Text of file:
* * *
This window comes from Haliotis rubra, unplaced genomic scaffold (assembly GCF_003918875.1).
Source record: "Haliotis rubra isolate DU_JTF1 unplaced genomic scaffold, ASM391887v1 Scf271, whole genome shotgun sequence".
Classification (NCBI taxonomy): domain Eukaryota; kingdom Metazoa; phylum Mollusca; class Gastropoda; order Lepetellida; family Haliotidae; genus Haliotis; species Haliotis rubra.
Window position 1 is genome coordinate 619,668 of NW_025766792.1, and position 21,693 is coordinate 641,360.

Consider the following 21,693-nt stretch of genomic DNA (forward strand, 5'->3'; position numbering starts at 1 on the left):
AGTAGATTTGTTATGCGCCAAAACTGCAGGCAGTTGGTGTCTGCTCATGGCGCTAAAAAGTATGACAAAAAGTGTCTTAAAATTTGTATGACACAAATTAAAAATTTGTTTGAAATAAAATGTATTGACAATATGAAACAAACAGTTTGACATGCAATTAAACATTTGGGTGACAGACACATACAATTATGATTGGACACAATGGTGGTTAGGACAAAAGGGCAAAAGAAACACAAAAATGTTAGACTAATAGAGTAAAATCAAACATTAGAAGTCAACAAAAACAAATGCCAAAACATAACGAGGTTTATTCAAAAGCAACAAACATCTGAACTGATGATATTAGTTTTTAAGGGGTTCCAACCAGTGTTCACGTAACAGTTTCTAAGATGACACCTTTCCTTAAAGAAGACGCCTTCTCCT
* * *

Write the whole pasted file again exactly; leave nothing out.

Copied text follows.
This window comes from Haliotis rubra, unplaced genomic scaffold (assembly GCF_003918875.1).
Source record: "Haliotis rubra isolate DU_JTF1 unplaced genomic scaffold, ASM391887v1 Scf271, whole genome shotgun sequence".
Classification (NCBI taxonomy): domain Eukaryota; kingdom Metazoa; phylum Mollusca; class Gastropoda; order Lepetellida; family Haliotidae; genus Haliotis; species Haliotis rubra.
Window position 1 is genome coordinate 619,668 of NW_025766792.1, and position 21,693 is coordinate 641,360.

Consider the following 21,693-nt stretch of genomic DNA (forward strand, 5'->3'; position numbering starts at 1 on the left):
AGTAGATTTGTTATGCGCCAAAACTGCAGGCAGTTGGTGTCTGCTCATGGCGCTAAAAAGTATGACAAAAAGTGTCTTAAAATTTGTATGACACAAATTAAAAATTTGTTTGAAATAAAATGTATTGACAATATGAAACAAACAGTTTGACATGCAATTAAACATTTGGGTGACAGACACATACAATTATGATTGGACACAATGGTGGTTAGGACAAAAGGGCAAAAGAAACACAAAAATGTTAGACTAATAGAGTAAAATCAAACATTAGAAGTCAACAAAAACAAATGCCAAAACATAACGAGGTTTATTCAAAAGCAACAAACATCTGAACTGATGATATTAGTTTTTAAGGGGTTCCAACCAGTGTTCACGTAACAGTTTCTAAGATGACACCTTTCCTTAAAGAAGACGCCTTCTCCT